Updated: Dec 2, 2020
As the SAPREC team dealt with one of these beautiful water birds, we thought it a good idea to share some more information regarding them. They are known more as water birds than seabirds, because they are rarely seen
out at sea. They prefer the shorelines, sand and rocks of a variety of marine and fresh water habitats. These birds are found worldwide and frequently occur along the Southern African coastline as well as in the eastern and southern interior of South Africa. They are therefore referred to as localized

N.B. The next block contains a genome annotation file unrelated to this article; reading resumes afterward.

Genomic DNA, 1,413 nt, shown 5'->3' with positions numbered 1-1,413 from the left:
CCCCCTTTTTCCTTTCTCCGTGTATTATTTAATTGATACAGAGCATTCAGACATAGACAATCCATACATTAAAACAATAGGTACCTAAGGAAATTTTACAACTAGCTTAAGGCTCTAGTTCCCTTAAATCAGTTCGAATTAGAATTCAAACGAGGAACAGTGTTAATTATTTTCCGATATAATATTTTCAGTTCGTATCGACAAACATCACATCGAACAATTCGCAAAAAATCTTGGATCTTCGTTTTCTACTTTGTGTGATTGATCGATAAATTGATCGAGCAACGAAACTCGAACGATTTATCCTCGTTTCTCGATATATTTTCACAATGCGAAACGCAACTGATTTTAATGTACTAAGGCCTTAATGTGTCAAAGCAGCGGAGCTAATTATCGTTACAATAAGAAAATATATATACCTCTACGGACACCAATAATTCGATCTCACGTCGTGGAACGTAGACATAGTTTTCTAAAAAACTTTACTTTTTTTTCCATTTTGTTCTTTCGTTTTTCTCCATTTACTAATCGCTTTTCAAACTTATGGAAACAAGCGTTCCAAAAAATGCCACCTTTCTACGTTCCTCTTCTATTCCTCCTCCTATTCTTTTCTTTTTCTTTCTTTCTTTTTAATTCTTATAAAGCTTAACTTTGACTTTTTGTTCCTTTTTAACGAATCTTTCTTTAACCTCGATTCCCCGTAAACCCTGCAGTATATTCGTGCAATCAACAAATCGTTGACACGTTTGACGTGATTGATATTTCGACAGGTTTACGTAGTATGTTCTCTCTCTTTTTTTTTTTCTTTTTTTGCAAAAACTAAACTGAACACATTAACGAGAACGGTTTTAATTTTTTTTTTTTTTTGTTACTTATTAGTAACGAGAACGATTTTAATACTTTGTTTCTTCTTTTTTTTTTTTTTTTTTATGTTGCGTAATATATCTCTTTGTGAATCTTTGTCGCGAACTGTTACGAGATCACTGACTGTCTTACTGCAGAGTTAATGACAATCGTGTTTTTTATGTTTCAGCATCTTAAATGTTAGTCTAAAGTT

residents. They may occur singly or in groups on coastal rocks, islands and estuaries or at inland wetlands, mangrove swamps, large dams and rivers. Approximately half of the entire White Breasted Cormorant population is non-marine, as they do not live anywhere close to the sea. The bird is the largest African Cormorant and the adult has a glossy, dark-brown plumage, except for the white patch on the throat, thigh, cheeks and breast. Immature birds have an entire white belly and are considerably smaller. The adults have greenish – turquoise eyes with a pale grey bill and a darker yellow skin at the base of the bill. Their legs and large webbed feet are blackish in colour. The size of the bird: Length = 80 – 100 cm Wingspan = 120 – 150 cm Weight: Male = + 3100 grams / Females = + 1800 grams They are normally very quiet birds but within a colony, they make squeaks, growls, hisses and grunts. They breed in colonies, laying 3 – 4 eggs in large stick nests in trees, bushes, reeds, cliffs or on the ground on islands. At times, they are found with herons, ibises, egrets, darters or other cormorants. The male selects and defends a nest-site and will later try to attract a female to the site with wing waving and displaying the white thigh patches, as the wings are moving. The male will collect the nesting material but the female builds the nest with sticks, twigs, feathers and the occasional bits of debris found lying around. The nest is soon covered in guano and may often be reused in the following years. Once the pair has been formed, the bond will be strengthened by gurgling with the head held upwards, mutual preening and neck entwining. These birds are mostly sedentary in their range and only move due to water level changes or disturbances. The breeding season peaks between September and December in the Western Cape region of South Africa and in other areas between January and July. Both adults are actively involved during the incubation time of 28 – 30 days and once the chicks have hatched both the parents, feed them by regurgitated food. Human disturbance poses a serious threat at breeding sites and these cormorants are more susceptible to disturbance than many other marine cormorants. They leave their nests for extended periods if they are disturbed which means that the eggs or chicks are exposed and preyed upon. Other threats that these birds face are Avian Cholera, discarded fishing line and hooks, feral dogs, oil pollution, plastic pollution and the deliberate killing of the birds by humans. The White Breasted Cormorant feeds mainly on fish and therefore dives frequently in order to obtain its meal. Occasionally they also feed on crustaceans, mollusks and amphibians. It swims and dives to a depth of about ten meters and will pursue its prey by swimming after it underwater. They usually grab the prey in their bills and swallow it immediately, but this depends on the size of the prey. If the prey is too large, they will take it to the shore where it will be consumed. These birds are often seen perched with their wings spread open on branches, rocks or exposed perches. They are powerful in flight and are able to fly low over the water with the head and neck outstretched. The White-Breasted Cormorant is listed as Endangered in some parts but are not globally threatened. Photographs provided by René Hodges.